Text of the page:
In Glória on June 24th, we celebrated the Festa de São João, St. John's Day, celebrating John the Baptist. Like many religious holidays, the celebration had little to do with religion. This festival has been celebrated in Portugal for more than 600 years. It has sacred roots but is also mixed with pagan traditions. In Glória, I thought it was sort of a cross between Sadie Hawkins Day and Trick or Treating.
The ginásio where I taught sponsored a quadrilha, which was similar to square dancing or line dancing. Participants practiced for weeks so we could put on a performance. It was customary for females to ask males to be their partners and everyone dressed up like the Brazilian version of hillbillies, thus the similarity to Sadie Hawkins Day.
The first June I was there (1968) I asked Zé Francisco (who worked at the Brazilian Legion of Assistance to create chicken cooperatives) to be my partner. I wore a red print dress someone had loaned to me.
The next year (1969) I asked my student José Augusto to be my partner. He was a very nice and hard-working man who worked as a tailor to support himself and his mother. Since there had been no high school in the town for most of his life, when the ginásio was founded, he went back to school in his mid-twenties, so he was a few years older than I was. That year, I had a green & pink print dress made for myself by a local seamstress. I still have it in a closet in my attic, although I will never fit into it ever again.
We danced to music on a recording by Luis Gonzaga, featuring lots of accordian music. Before I left Brazil, I copied the dance instructions in both English and Portuguese and took a Luis Gonzaga record home with me. On several occasions when I taught in public schools in the U.S., I taught a shortened version of the quadrilha to students for International Week performances.
In Glória, Judite (the girl on the right of the quadrilha photos in a blue dress) was the "caller" who would call out the moves we made.The quadrilha was a lot of fun ---and some of the moves were humorous. For example, she would call out "Here comes the rain," and we would hold our hands over our heads. Then she would call, "Watch out for the mud," and we would pretend we were wading through deep mud, picking up our feet in an exaggerated way.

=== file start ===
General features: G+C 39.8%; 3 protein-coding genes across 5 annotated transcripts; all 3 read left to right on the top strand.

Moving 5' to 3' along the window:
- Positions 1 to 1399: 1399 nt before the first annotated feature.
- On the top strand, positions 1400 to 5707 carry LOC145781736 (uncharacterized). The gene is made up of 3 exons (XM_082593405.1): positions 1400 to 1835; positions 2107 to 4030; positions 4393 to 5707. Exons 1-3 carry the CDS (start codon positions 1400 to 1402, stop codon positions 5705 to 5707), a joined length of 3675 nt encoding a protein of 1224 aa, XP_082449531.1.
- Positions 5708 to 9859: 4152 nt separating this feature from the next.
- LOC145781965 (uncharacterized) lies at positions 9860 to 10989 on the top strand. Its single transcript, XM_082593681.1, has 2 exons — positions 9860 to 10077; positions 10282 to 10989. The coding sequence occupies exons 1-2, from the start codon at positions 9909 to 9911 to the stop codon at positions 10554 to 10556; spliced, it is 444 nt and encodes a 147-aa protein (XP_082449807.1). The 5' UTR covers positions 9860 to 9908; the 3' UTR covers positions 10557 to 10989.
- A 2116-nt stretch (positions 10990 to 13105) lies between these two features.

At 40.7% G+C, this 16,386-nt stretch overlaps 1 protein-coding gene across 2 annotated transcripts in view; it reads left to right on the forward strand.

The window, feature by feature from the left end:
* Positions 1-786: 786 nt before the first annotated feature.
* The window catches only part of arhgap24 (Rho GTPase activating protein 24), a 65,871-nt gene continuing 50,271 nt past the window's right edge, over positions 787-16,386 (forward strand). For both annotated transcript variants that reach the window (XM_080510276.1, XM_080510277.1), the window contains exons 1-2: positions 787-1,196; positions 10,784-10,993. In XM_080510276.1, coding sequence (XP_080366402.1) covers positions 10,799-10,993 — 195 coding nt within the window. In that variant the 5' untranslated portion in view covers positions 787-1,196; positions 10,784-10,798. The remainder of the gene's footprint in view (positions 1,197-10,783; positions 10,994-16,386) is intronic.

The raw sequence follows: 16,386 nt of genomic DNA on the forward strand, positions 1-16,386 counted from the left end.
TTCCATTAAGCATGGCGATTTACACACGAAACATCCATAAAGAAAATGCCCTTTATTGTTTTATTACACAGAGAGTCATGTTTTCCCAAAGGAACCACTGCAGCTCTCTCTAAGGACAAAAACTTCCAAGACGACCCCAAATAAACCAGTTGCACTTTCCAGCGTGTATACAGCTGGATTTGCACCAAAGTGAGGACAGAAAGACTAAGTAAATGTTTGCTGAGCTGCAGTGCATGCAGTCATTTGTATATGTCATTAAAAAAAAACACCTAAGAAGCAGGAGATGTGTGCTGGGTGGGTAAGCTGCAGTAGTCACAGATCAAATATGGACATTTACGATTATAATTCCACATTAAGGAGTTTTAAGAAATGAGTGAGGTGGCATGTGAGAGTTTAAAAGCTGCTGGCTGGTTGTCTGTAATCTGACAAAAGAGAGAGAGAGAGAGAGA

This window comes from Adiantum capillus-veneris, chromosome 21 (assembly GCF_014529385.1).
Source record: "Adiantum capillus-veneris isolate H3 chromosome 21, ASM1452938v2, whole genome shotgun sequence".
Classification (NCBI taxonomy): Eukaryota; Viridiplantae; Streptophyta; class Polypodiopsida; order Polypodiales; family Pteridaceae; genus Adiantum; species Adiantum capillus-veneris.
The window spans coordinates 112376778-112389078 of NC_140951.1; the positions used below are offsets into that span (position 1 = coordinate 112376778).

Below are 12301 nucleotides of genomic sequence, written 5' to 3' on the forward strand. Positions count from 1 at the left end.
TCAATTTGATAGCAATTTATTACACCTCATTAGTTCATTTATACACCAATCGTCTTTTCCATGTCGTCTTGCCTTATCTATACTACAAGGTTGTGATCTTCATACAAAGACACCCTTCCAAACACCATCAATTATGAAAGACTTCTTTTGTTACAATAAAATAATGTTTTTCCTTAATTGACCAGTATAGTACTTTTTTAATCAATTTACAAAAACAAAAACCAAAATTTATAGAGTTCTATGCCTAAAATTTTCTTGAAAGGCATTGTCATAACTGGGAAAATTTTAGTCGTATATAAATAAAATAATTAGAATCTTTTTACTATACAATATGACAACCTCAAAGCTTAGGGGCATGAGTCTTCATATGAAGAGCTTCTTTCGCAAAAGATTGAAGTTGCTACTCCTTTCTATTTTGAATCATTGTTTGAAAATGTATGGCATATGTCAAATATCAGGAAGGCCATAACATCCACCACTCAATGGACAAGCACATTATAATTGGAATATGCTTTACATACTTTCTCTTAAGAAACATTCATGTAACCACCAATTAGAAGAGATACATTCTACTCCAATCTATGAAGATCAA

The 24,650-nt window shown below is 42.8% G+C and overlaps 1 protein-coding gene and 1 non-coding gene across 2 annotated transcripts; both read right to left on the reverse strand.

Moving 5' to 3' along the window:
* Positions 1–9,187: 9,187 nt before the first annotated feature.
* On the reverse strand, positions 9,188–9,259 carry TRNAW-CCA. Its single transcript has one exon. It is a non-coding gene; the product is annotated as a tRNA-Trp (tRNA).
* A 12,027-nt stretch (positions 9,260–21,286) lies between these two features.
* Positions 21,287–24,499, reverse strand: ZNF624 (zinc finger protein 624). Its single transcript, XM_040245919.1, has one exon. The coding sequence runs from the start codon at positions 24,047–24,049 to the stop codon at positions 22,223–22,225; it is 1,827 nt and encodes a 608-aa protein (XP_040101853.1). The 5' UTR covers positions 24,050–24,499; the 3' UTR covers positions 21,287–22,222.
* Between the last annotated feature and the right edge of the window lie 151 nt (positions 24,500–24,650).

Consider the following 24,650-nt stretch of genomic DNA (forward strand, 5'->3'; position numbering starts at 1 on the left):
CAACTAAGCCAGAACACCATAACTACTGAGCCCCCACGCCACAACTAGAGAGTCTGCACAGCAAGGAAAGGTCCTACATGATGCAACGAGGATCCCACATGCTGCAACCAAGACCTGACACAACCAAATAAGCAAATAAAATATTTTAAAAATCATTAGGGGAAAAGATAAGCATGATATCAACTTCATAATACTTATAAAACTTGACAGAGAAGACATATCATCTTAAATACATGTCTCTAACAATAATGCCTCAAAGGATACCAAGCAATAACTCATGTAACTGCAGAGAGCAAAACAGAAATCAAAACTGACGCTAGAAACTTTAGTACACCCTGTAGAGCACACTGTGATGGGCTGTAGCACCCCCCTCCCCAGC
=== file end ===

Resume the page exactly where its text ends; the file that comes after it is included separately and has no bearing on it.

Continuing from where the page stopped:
Most of the participants were students, but other young people in the town participated, including Brunie and me.
Several other traditions of São João were that people built bonfires in front of their homes and roasted cobs of corn on the coals. Pamonha, a sweet corn pudding, was also popular. The purposes of the festival were to celebrate rural life and to thank the saints for the rain which comes in the late fall, winter, and early spring months (May through September south of the equator.) The June solstice marks the beginning of winter in Brazil.
Young men would wear a half of a coconut shell on a string around their necks and go door to door asking for genipap (not sure if I spelled that correctly) ----a sweet liquor which they drank from the shells.
Forty years ago, São João's Day was mostly celebrated in rural areas of the northeast (like Glória) for a day or two, but now it seems that June is a full month of festas to honor several saints. Throughout Brazil, June is filled with singing, dancing, food, concerts fireworks, and costumes.
Poet Jorge Henrique of Glória posted photos of recent São João celebrations HERE. (Once you arrive at that page, click on "VEJA AS FOTOS!" for a slide show.)
(photos ©1967-1969, text ©2009, C.J. Peiffer)